Liverpool Loses its World Heritage Status

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After a long wait, the seemingly inevitable happened: Liverpool Maritime Mercantile City was removed from UNESCO’s list of sites of ‘outstanding cultural and natural heritage value’ in July 2021. Of course, there’s no shortage of opinions on whether this was unfair, ‘incomprehensible’, or whether Liverpool needed it at all. For me, it’s raised some interesting […]

Photograph John Reppion and Ramsey Campbell at Spirits of Place

Spirits of Place: Where historic landscapes collide (with folklore and fiction)

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There’s nothing like a gathering of like minds to get the keyboard fingers itching to put down a few words! And on Saturday, 2nd April, 2016, the Spirits of Place symposium held at the Calderstones Mansion was just one of those gatherings. The organiser was John Reppion, who’s written a book on 800 Years of […]

Who’d be a Scouser?

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Are you proud to be a Scouser? Are you relieved not to be a Scouser? Which is right? I’ve recently started reading Candles, Carts & Carbolic: a Liverpool childhood between the Wars by J. Callaghan, which is rapidly becoming my favourite out of the many first hand memoirs of living in Liverpool in the last […]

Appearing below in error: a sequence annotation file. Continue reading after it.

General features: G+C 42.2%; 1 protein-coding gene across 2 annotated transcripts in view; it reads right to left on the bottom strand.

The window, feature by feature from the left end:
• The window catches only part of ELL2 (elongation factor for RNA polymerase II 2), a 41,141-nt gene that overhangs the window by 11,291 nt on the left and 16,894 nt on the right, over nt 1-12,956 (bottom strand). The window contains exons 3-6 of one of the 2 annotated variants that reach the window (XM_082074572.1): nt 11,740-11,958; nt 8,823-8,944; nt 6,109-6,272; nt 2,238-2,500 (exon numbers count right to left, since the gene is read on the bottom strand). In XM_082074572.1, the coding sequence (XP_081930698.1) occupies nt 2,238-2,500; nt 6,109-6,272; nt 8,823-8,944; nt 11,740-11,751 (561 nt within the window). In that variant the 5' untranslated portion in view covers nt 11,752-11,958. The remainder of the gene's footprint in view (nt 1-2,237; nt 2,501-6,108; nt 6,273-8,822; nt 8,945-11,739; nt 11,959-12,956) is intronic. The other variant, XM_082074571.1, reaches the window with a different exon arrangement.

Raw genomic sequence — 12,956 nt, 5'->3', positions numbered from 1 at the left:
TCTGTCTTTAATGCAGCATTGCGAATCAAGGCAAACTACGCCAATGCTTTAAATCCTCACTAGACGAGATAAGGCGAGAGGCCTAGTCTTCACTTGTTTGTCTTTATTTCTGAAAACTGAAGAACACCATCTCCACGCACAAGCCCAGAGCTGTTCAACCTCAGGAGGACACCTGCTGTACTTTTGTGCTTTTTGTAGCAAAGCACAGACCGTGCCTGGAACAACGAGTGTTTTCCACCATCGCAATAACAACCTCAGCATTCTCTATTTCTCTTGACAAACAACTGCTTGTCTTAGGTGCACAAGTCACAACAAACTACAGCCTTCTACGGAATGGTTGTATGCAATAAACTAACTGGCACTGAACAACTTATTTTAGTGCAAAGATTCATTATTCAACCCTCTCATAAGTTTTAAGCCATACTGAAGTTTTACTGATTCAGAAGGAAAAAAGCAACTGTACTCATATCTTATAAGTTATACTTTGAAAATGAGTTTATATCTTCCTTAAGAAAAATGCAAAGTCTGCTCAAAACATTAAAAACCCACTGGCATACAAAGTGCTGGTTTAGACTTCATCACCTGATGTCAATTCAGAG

The Liverpool History Geek’s Gift Guide

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Whether it’s coming up to that time of the year again, or you just need a decent birthday present (for yourself maybe?), what better way to treat yourself or someone you love than to pick something from the stuff below. Of course, you could also buy something for the historian in your life, but who’s […]

Zen and the Art of Heritage Protection

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Heritage Protection is a controversial field at the best of times. There are almost as many different opinions on a given listing, say, as there are people offering said opinions. It’s difficult for the likes of English Heritage to decide what to protect and what to let go, and it’s certainly not a scientific process. […]

The Census: History and Research for Liverpool (or, Why fill in the census? A historian’s perspective)

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Censuses have been carried out in the UK every ten years since 1801 (with the exception of 1941 – the Second World War) and are therefore are amazing sources of information for family historians. Alongside other sources they can also be useful to the local historian, and it’s becoming increasingly easy to get your hands […]

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